February 3, 2009 | Leave a Comment
Some of the least complex toys are the most powerful. In the 1950s, my parents seemed amused that Slinkys and Hula Hoops had captured my sisters’ and my attention. These toys were so simple. Nevertheless, they were compelling. Some of the simplest metaphors or processes can suggest or reproduce seemingly complex relationships.
Seeking to understand human evolution by focusing on individual adaptability to circumstance offers some unique and useful perspectives. Exploring human evolution by examining humans in society can in ways simplify the play of transformation. Raising the scale, shifting to society from individual, can simplify our understanding of the process.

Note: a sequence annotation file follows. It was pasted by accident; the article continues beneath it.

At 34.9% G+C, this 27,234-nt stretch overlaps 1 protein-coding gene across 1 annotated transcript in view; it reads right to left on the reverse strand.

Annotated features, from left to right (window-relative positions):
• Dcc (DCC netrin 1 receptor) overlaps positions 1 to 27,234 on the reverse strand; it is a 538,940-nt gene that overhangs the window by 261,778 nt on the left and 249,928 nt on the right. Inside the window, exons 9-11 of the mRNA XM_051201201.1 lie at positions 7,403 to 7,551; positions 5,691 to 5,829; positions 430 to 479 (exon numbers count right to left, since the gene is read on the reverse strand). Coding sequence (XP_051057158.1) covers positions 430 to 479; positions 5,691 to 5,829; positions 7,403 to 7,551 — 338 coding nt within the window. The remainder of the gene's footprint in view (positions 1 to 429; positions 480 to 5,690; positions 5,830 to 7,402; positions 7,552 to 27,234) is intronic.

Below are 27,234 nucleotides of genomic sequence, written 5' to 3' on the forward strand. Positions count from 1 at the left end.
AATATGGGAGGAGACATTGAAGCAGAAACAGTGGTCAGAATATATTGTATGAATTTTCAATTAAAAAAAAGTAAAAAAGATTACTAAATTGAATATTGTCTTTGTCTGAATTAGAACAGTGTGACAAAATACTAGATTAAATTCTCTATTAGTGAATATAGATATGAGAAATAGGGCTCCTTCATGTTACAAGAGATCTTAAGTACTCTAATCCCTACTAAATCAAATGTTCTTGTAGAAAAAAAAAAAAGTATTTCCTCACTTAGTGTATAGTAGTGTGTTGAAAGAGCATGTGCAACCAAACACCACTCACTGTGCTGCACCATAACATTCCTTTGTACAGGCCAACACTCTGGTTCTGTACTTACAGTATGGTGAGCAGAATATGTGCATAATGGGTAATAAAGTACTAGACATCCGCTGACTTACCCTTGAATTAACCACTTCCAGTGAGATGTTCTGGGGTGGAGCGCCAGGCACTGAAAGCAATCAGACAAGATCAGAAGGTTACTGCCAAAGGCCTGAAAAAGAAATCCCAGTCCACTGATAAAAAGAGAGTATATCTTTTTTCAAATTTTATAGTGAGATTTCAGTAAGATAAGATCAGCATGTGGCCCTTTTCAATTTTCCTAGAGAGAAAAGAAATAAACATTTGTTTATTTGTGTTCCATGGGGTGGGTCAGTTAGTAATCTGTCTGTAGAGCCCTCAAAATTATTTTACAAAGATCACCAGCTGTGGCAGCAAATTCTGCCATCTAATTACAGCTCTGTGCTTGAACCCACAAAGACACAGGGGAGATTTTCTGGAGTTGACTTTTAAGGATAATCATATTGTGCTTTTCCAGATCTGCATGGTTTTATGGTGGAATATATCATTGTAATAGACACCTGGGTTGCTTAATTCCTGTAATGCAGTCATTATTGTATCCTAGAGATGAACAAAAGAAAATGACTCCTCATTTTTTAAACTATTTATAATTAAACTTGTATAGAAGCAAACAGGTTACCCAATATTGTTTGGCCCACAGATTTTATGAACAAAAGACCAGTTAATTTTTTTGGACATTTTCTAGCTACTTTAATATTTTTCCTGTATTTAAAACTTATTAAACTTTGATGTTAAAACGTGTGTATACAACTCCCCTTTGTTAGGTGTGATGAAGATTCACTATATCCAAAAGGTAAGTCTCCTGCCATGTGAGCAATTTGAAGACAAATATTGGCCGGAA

Marian Annett’s explorations of the brain changes that compelled a shift to speech revealed a “balanced polymorphism,” or seamless arch of human features from those humans with little speech facility to others cerebrally lateralized so intensely for speech that they are handicapped in communication. Those in the middle, she suggested, had a heterozygote advantage by retaining some of the useful pre-speech strengths in combination with speech proclivities. Speech facility demands that the right hemisphere be pruned of some of its potential growth and subtlety in combination with a brain bridge reduced in size. Odd that a reduction in hemispheric…